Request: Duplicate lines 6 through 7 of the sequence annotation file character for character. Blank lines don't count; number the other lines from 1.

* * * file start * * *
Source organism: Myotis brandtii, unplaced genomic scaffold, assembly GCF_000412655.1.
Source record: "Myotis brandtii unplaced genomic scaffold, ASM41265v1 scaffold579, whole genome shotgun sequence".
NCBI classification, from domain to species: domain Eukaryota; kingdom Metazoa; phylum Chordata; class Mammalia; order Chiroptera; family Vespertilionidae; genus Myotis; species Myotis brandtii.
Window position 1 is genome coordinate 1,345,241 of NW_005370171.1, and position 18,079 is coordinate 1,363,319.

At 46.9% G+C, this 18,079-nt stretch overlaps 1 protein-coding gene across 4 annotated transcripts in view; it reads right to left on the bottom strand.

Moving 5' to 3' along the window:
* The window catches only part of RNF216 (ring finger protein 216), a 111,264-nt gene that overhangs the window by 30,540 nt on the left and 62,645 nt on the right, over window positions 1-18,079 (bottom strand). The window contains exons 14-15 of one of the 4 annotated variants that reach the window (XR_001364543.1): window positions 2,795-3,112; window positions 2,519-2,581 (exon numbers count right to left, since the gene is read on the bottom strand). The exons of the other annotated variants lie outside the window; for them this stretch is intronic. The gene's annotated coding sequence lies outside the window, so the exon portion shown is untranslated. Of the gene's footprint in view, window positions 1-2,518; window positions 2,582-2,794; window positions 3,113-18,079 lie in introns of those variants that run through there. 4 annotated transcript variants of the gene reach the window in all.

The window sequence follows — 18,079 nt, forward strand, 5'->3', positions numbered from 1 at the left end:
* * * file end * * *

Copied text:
Moving 5' to 3' along the window:
* The window catches only part of RNF216 (ring finger protein 216), a 111,264-nt gene that overhangs the window by 30,540 nt on the left and 62,645 nt on the right, over window positions 1-18,079 (bottom strand). The window contains exons 14-15 of one of the 4 annotated variants that reach the window (XR_001364543.1): window positions 2,795-3,112; window positions 2,519-2,581 (exon numbers count right to left, since the gene is read on the bottom strand). The exons of the other annotated variants lie outside the window; for them this stretch is intronic. The gene's annotated coding sequence lies outside the window, so the exon portion shown is untranslated. Of the gene's footprint in view, window positions 1-2,518; window positions 2,582-2,794; window positions 3,113-18,079 lie in introns of those variants that run through there. 4 annotated transcript variants of the gene reach the window in all.